Is this not useful information to give customers on a pre-recorded message, or at least as soon as they tell someone they are cancelling? For example, when my partner called 2 days ago, this information wasn’t important enough to tell him so as to preclude me from wasting my time?
You’d think having cable service with this company was rocket science. Except that it isn’t.
There has been a great deal of discussion in the Canadian media about sexual harassment and assault as of late; even The Economist has published an article about the subject. This discussion stems from formal and informal allegations from a number of women who say that they were assaulted and/or harassed by Jian Ghomeshi, the recently fired host of the CBC Radio show “Q”. Prior to this, I learned that over 300 current and former female RCMP employees were pursuing a class action lawsuit against the RCMP over issues regarding gender discrimination, harassment and bullying.
Also making headlines these days is the controversy over Justin Trudeau’s suspension of two male Members of Parliament (MPs) within the Liberal Party’s caucus; some are viewing his decision to suspend the Members for personal misconduct as politically motivated — done to gain favor of female voters at the expense of the alleged victims’ privacy. Two female MPs claim that the two now suspended male MPs engaged in harassing behavior towards them.
I read an article in the Globe in Mail recently about a female journalist who was fondled by a drunk male colleague while at a Christmas party, early on in her career.
Sheila Copps, the former deputy Prime Minister of Canada, also came forward recently explaining that a male colleague attempted to kiss and fondle her when she was starting out in her career as well.
When I learned about the RCMP cases coming forward, I felt that the women coming forward were finally taking a stand to say that their experiences were unacceptable, but I didn’t feel as if the issue received enough attention. Was it because of Ghomeshi’s “celebrity” status that the discussion surrounding sexual harassment and assault has finally gotten some steam?
Regardless, it is positive that many people are thinking about and dissecting the issue. In particular, there has been a lot of discussion about the importance of how society engages in “victim blaming” when people come forward with allegations, which plays a big role in deterring victims from reporting these events. People are also discussing the fact that many instances of assault or harassment become a “he said/she said” scenario because there are often no witnesses*. These two factors compound distress for the victims, and the latter could even create issues for the falsely accused, making for a very complex issue. Let’s face it though, do women make this stuff up? With the way society burdens victims and blames them, it’s almost as if we believe that they do. The most important issue at hand is the under reporting of harassment or assault because of the burden placed on the victims, and how we can better support them.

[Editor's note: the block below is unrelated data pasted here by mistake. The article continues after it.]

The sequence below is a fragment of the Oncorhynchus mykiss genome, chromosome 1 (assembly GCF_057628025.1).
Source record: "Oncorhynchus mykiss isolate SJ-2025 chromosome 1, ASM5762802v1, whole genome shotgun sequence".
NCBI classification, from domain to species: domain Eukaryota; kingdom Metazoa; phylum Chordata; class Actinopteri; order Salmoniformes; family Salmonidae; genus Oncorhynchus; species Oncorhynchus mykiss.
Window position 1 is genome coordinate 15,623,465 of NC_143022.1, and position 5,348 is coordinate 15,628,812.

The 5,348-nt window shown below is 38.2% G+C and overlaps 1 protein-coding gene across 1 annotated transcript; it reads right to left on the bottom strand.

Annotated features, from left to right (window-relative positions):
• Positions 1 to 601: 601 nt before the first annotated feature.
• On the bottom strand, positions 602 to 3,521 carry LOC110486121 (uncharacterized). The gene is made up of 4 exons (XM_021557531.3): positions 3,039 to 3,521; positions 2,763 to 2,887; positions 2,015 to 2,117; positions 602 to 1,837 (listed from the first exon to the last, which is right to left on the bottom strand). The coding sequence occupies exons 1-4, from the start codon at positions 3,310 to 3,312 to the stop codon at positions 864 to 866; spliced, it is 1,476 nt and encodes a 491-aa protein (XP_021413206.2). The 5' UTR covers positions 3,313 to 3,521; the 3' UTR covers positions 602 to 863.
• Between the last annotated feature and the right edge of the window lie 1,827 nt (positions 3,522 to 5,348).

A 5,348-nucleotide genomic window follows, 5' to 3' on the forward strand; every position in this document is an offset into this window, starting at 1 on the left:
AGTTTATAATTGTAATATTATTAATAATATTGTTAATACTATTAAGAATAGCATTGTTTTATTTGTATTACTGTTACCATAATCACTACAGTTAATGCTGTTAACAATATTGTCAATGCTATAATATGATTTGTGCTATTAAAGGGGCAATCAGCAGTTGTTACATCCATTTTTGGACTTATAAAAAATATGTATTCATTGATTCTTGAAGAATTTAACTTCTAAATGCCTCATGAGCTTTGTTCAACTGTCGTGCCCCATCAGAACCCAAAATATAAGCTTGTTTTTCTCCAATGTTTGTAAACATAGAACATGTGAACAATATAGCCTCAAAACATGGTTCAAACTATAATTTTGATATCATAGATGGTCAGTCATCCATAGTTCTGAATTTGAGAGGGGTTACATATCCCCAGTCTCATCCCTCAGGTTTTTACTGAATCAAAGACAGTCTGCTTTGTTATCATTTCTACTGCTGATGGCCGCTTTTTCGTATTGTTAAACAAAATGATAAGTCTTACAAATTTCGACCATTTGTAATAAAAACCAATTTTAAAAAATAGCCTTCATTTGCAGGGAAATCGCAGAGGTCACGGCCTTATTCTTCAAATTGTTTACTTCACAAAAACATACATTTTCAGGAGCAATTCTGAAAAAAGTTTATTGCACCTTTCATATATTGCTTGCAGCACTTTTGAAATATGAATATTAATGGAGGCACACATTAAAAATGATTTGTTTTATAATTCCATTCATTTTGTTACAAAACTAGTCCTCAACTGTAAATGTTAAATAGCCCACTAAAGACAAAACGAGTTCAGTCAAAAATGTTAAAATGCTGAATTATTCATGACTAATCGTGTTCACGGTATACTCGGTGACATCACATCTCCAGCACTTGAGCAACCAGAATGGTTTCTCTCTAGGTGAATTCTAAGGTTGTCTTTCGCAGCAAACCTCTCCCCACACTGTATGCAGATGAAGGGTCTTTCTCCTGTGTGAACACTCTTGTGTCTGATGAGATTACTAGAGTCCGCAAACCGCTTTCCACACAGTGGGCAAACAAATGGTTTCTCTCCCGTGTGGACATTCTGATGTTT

Better yet, how can we deter potential harassers and abusers from committing these acts in the first place? This is not a new question, but one solution is for victims to demand respect when formally reporting these events to create a culture more geared to supporting them. Lately we are seeing women discussing these issues more publicly. If perpetrators knew there was almost a guarantee of victims reporting I imagine inevitable consequences could be an effective deterrent. I realize this is easier said than done, however, as part of the male power dynamic of engaging in this type of activity implies that the victim’s will during and after the fact is manipulated by the perpetrator.
All of this said, I hope all of this discourse means that we are at a crossroads where awareness will help us to make systemic changes to how women are treated both in and out of the workplace.
By the way, where is Jian Ghomeshi anyway? Is he still in Canada?
* I realize that the instigators of harassment/assault are not always men, and that the victims are not always women, but this is frequently the case.
In light of the nightmarish experience Ryan Block had in trying to disconnect his service with Comcast, today I had the pleasure of spending over one hour on the phone with Comcast, only to move my internet service. That’s it, simple. Move my service to another address. Yep, that’s right. It took well over one hour to do this.
The employee taking care of my account was not a very good communicator, in that when I was in the middle of giving him my information, he would say “yep” and cut me off so he couldn’t hear me, this way I had the pleasure of repeating myself several times. This happened until I finally asked him to please stop talking and listen when I was speaking. I was put on hold for outlandishly long periods of time — I will give the employee the benefit of the doubt in perhaps there were ‘issues’ with Comcast’s computer system, but it seemed strange that when I was put on hold twice, there was just radio silence on the other end. I would estimate I was on hold for 10 minutes at a time, until I said “hello?” to check if someone was actually still there.